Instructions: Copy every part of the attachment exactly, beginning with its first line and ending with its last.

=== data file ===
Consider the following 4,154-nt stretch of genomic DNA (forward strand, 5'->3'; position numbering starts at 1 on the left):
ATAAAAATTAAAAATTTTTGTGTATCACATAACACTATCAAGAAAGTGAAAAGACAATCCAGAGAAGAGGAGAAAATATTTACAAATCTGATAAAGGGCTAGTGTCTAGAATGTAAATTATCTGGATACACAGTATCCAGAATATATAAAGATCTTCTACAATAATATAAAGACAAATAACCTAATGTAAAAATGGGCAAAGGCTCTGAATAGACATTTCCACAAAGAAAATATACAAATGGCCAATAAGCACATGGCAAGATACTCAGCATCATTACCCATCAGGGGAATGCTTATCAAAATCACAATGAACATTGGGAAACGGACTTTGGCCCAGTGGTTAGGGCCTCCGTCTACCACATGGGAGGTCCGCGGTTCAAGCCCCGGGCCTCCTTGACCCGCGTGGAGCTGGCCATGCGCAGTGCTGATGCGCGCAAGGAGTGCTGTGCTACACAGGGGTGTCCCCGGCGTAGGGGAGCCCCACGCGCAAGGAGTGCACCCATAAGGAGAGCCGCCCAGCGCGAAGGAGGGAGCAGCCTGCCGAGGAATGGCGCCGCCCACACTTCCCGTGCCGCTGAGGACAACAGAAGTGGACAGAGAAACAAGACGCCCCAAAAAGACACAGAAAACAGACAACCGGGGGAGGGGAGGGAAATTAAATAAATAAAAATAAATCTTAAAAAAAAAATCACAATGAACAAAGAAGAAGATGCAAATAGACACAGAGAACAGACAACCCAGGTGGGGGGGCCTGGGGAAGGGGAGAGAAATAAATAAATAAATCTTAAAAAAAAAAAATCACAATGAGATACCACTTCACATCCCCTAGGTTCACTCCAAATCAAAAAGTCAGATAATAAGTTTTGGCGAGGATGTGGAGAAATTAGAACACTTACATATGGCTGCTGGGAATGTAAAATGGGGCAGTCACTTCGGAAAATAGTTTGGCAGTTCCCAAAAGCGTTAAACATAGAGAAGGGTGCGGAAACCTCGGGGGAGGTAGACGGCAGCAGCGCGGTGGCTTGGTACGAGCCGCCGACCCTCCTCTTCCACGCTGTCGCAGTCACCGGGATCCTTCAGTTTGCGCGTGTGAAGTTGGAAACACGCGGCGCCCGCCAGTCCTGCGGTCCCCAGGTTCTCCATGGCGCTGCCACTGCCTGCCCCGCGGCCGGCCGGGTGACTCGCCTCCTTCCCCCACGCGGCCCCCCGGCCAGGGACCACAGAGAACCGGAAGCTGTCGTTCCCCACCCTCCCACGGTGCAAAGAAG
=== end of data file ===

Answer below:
Consider the following 4,154-nt stretch of genomic DNA (forward strand, 5'->3'; position numbering starts at 1 on the left):
ATAAAAATTAAAAATTTTTGTGTATCACATAACACTATCAAGAAAGTGAAAAGACAATCCAGAGAAGAGGAGAAAATATTTACAAATCTGATAAAGGGCTAGTGTCTAGAATGTAAATTATCTGGATACACAGTATCCAGAATATATAAAGATCTTCTACAATAATATAAAGACAAATAACCTAATGTAAAAATGGGCAAAGGCTCTGAATAGACATTTCCACAAAGAAAATATACAAATGGCCAATAAGCACATGGCAAGATACTCAGCATCATTACCCATCAGGGGAATGCTTATCAAAATCACAATGAACATTGGGAAACGGACTTTGGCCCAGTGGTTAGGGCCTCCGTCTACCACATGGGAGGTCCGCGGTTCAAGCCCCGGGCCTCCTTGACCCGCGTGGAGCTGGCCATGCGCAGTGCTGATGCGCGCAAGGAGTGCTGTGCTACACAGGGGTGTCCCCGGCGTAGGGGAGCCCCACGCGCAAGGAGTGCACCCATAAGGAGAGCCGCCCAGCGCGAAGGAGGGAGCAGCCTGCCGAGGAATGGCGCCGCCCACACTTCCCGTGCCGCTGAGGACAACAGAAGTGGACAGAGAAACAAGACGCCCCAAAAAGACACAGAAAACAGACAACCGGGGGAGGGGAGGGAAATTAAATAAATAAAAATAAATCTTAAAAAAAAAATCACAATGAACAAAGAAGAAGATGCAAATAGACACAGAGAACAGACAACCCAGGTGGGGGGGCCTGGGGAAGGGGAGAGAAATAAATAAATAAATCTTAAAAAAAAAAAATCACAATGAGATACCACTTCACATCCCCTAGGTTCACTCCAAATCAAAAAGTCAGATAATAAGTTTTGGCGAGGATGTGGAGAAATTAGAACACTTACATATGGCTGCTGGGAATGTAAAATGGGGCAGTCACTTCGGAAAATAGTTTGGCAGTTCCCAAAAGCGTTAAACATAGAGAAGGGTGCGGAAACCTCGGGGGAGGTAGACGGCAGCAGCGCGGTGGCTTGGTACGAGCCGCCGACCCTCCTCTTCCACGCTGTCGCAGTCACCGGGATCCTTCAGTTTGCGCGTGTGAAGTTGGAAACACGCGGCGCCCGCCAGTCCTGCGGTCCCCAGGTTCTCCATGGCGCTGCCACTGCCTGCCCCGCGGCCGGCCGGGTGACTCGCCTCCTTCCCCCACGCGGCCCCCCGGCCAGGGACCACAGAGAACCGGAAGCTGTCGTTCCCCACCCTCCCACGGTGCAAAGAAG